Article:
The purpose of this study is to investigate morality in Iranian schools. In particular, the aim in this doctoral thesis is to explore morality and moral values as expressed in official documents of the Ministry of Education and two secondary schools. Thus, three main areas are addressed to raise awareness in this regard: (1) values in the official documents; (2) the life purposes of students; and (3) moral conflicts from the perspectives of stu-dents and teachers. This article-based thesis draws together the finding of four original studies. The following four main questions correspond with the results re-ported in the original studies: (1) What are the values in the Iranian educa-tional system, what kinds of teachers are desired for the Iranian educational system and what kind of citizens are teachers expected to educate? (2) What are the life purposes and purpose profiles of Iranian secondary school students? (3) What are the main themes of moral conflicts identified by Iranian students and teachers and how do the moral conflicts identified by students and teachers differ from each other? (4) What are the religious moral dilemmas that Iranian students and teachers identified? The first step in raising awareness of the values in this system was to study official documents such as The Theoretical Foundation of Transfor-mation in the Educational System of the Islamic Republic of Iran (TFFTES, 2011). This document presents the philosophy and goal of education in the Iranian educational system. Empirical data were also collected from two of Tehran’s secondary schools, one for females and the other for males, in 2016. The students were 12 to 16 years old and the teachers were 27 to 52 years old. First, data were gathered from students (female n = 174, male n = 163) through essays and questionnaires: they were asked to complete a survey that included questionnaires related to life purposes and open questions investigating moral conflicts, and they were given one hour to do so. Second, teachers (female n = 10, male n = 10) were interviewed and asked to narrate their stories about moral dilemmas. Thus, the empirical data included students’ essays, transcripts of interviews with teachers on moral conflicts, and stu-dents’ questionnaire responses on life purposes. The study framework combines qualitative and quantitative data analysis. The results of the study are reported in the original articles (Hedayati, Kuusisto, Gholami and Tirri, 2017a, 2017b, 2017c and 2019). Although, according to the findings of the study, values in the Iranian educational context reflect Islamic thinking, what is happening in schools in some areas conflicts with the values and goals promoted in the educational system. In some cases, however, the school context reflects the values in the official documents.
  • Wang, Yan (Helsingin yliopisto, 2019)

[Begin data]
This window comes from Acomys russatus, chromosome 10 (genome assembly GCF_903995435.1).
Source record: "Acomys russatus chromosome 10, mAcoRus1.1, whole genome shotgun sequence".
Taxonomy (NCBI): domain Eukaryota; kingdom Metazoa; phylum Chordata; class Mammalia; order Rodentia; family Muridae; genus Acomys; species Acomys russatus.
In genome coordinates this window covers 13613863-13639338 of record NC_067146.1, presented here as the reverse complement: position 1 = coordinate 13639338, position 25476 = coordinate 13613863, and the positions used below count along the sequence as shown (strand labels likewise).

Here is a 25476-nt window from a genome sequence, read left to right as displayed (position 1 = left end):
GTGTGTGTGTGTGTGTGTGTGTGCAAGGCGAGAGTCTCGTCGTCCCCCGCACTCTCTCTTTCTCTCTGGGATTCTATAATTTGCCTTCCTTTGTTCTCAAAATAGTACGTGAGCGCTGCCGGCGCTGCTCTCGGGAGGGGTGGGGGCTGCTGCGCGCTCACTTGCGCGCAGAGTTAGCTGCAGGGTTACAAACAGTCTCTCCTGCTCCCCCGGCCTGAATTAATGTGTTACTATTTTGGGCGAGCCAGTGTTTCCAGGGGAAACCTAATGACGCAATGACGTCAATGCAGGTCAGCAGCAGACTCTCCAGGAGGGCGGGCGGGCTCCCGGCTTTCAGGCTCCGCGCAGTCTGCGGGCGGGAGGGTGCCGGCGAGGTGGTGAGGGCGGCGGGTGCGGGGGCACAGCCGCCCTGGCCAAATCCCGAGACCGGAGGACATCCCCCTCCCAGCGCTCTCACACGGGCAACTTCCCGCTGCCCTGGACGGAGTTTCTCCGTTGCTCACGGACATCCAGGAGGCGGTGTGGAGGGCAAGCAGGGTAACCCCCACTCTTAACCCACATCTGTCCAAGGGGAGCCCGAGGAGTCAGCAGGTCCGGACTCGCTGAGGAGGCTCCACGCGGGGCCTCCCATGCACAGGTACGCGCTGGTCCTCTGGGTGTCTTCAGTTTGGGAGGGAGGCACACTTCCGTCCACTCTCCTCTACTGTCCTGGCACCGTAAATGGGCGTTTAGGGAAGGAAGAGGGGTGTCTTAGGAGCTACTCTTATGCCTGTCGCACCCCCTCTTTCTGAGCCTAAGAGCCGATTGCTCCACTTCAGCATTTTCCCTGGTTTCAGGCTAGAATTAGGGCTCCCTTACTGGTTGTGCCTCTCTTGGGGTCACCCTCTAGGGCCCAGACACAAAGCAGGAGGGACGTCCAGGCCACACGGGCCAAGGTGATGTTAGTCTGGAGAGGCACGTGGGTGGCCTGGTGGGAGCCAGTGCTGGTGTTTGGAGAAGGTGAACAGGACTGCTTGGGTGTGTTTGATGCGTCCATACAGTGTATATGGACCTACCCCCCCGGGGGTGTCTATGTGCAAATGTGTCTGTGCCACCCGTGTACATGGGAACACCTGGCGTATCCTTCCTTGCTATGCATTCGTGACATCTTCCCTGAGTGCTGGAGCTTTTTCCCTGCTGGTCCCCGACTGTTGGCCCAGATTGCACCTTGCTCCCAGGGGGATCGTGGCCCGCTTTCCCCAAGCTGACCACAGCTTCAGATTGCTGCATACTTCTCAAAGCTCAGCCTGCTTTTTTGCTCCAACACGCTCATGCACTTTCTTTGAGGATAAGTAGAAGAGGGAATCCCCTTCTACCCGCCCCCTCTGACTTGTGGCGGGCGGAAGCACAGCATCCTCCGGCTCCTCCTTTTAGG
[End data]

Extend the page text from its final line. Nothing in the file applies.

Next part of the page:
The dissertation reports on how the national primary science curricula in Finland and China (a) specifies the objectives of scientific literacy, and (b) has adopted the concept of twenty-first century competencies. Globalization has influenced education. The goals of science education have been evolving with the changes in the connotation of scientific literacy. The goal of developing competencies for the twenty-first century has been written in policy documents at national and international levels. The phenomenon indicates convergent changes in education: from knowledge-centered education to competencies-focused, indicating alignment with sustainable development goals for education. However, problems and challenges arise at the same time as the convergent reforms of education. Both scientific literacy and 21st-century competencies could be merely an interesting term in policy documents rather than a consistent and deliberately chosen goal. Given that scientific literacy and 21st-century competencies are abstract terms, the interpretation of the goals that have been given the same names may vary in policies. The differences should affect the results of the implementation of reforms. How to teach 21st-century competencies within traditional subjects such as science has been the biggest challenge in schooling. The traditional Anglo-American curriculum seems to be not enough for designing a curriculum in response to the trends in educational reform, but the European-Scandinavian Bildung-Didaktik may serve as an alternative for curriculum design. In this research, the national primary science curricula in Finland and China were analyzed following the deductive content analysis process via two conceptual frameworks: the scientific literacy framework (PISA-derived framework) and the 21st-century competencies framework (revised Assessment and Teaching of 21st Century Skills framework, ATC21S). The discussion draws on two theoretical perspectives: the different visions of competencies in science as well as generic competencies; and the Anglo-American curriculum tradition and the European-Scandinavian Bildung-Didaktik tradition. The study found that both countries’ science curricula emphasized the goal of scientific literacy with the integration of learning and applying knowledge in science (Vision I and Vision II). However, the Chinese curriculum is emphasized more on knowledge of science (Vision I) compared to the Finnish one, and in line with the traditional Anglo-American curriculum. The Finnish curriculum has explicitly shown the emphasis on learning and applying knowledge of science in daily contexts (Vision II). Nevertheless, the critical perspective on socioscientific issues (Vision III) is not written explicitly. The Finnish curriculum demonstrates an affiliation with the tradition of Bildung-Didaktik; some of the 21st-century competencies have been illustrated as an end of education through the learning of subject matter in science. It is argued in the dissertation that science education is both a goal in itself and a means of achieving the goals of 21st-century competencies. A science curriculum should be organized with its objectives related to subject matters based on Anglo-American curriculum tradition and with the guidance of Bildung. The PISA and ATC21S frameworks can be applied for either guidance of curriculum design or a tool to examine the actualization of a curriculum.